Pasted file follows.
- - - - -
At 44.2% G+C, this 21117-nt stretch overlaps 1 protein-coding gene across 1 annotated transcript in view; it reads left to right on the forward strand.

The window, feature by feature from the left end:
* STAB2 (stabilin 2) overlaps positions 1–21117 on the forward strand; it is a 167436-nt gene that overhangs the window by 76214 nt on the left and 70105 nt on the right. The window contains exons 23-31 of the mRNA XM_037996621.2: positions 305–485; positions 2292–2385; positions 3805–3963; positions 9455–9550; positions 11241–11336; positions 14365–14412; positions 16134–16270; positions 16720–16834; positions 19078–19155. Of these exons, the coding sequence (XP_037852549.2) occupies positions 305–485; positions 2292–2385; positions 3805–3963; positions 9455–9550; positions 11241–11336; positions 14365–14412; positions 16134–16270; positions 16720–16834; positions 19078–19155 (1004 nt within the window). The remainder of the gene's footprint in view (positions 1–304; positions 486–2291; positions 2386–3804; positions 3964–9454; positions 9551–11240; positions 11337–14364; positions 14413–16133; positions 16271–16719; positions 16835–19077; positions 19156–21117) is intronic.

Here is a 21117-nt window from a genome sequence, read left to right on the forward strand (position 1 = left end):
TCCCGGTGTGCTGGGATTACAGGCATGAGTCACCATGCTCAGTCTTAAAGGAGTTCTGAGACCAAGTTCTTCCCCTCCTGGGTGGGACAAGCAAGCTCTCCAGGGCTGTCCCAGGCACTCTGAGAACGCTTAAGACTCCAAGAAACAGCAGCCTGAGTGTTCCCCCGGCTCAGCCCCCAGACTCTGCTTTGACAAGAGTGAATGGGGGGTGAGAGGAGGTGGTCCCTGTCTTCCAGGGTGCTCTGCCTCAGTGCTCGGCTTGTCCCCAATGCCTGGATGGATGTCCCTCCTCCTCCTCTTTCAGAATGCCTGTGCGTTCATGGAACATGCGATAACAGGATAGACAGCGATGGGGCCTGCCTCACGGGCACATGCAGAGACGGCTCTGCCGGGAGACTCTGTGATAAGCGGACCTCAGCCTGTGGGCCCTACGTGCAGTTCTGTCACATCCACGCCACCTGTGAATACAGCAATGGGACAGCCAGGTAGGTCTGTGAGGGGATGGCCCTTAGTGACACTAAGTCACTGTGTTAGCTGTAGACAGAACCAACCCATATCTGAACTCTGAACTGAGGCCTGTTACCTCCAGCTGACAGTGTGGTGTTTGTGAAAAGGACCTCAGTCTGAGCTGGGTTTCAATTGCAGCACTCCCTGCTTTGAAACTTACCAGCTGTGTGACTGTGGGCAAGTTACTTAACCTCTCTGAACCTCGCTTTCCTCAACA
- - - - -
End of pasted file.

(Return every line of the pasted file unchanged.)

At 44.2% G+C, this 21117-nt stretch overlaps 1 protein-coding gene across 1 annotated transcript in view; it reads left to right on the forward strand.

The window, feature by feature from the left end:
* STAB2 (stabilin 2) overlaps positions 1–21117 on the forward strand; it is a 167436-nt gene that overhangs the window by 76214 nt on the left and 70105 nt on the right. The window contains exons 23-31 of the mRNA XM_037996621.2: positions 305–485; positions 2292–2385; positions 3805–3963; positions 9455–9550; positions 11241–11336; positions 14365–14412; positions 16134–16270; positions 16720–16834; positions 19078–19155. Of these exons, the coding sequence (XP_037852549.2) occupies positions 305–485; positions 2292–2385; positions 3805–3963; positions 9455–9550; positions 11241–11336; positions 14365–14412; positions 16134–16270; positions 16720–16834; positions 19078–19155 (1004 nt within the window). The remainder of the gene's footprint in view (positions 1–304; positions 486–2291; positions 2386–3804; positions 3964–9454; positions 9551–11240; positions 11337–14364; positions 14413–16133; positions 16271–16719; positions 16835–19077; positions 19156–21117) is intronic.

Here is a 21117-nt window from a genome sequence, read left to right on the forward strand (position 1 = left end):
TCCCGGTGTGCTGGGATTACAGGCATGAGTCACCATGCTCAGTCTTAAAGGAGTTCTGAGACCAAGTTCTTCCCCTCCTGGGTGGGACAAGCAAGCTCTCCAGGGCTGTCCCAGGCACTCTGAGAACGCTTAAGACTCCAAGAAACAGCAGCCTGAGTGTTCCCCCGGCTCAGCCCCCAGACTCTGCTTTGACAAGAGTGAATGGGGGGTGAGAGGAGGTGGTCCCTGTCTTCCAGGGTGCTCTGCCTCAGTGCTCGGCTTGTCCCCAATGCCTGGATGGATGTCCCTCCTCCTCCTCTTTCAGAATGCCTGTGCGTTCATGGAACATGCGATAACAGGATAGACAGCGATGGGGCCTGCCTCACGGGCACATGCAGAGACGGCTCTGCCGGGAGACTCTGTGATAAGCGGACCTCAGCCTGTGGGCCCTACGTGCAGTTCTGTCACATCCACGCCACCTGTGAATACAGCAATGGGACAGCCAGGTAGGTCTGTGAGGGGATGGCCCTTAGTGACACTAAGTCACTGTGTTAGCTGTAGACAGAACCAACCCATATCTGAACTCTGAACTGAGGCCTGTTACCTCCAGCTGACAGTGTGGTGTTTGTGAAAAGGACCTCAGTCTGAGCTGGGTTTCAATTGCAGCACTCCCTGCTTTGAAACTTACCAGCTGTGTGACTGTGGGCAAGTTACTTAACCTCTCTGAACCTCGCTTTCCTCAACA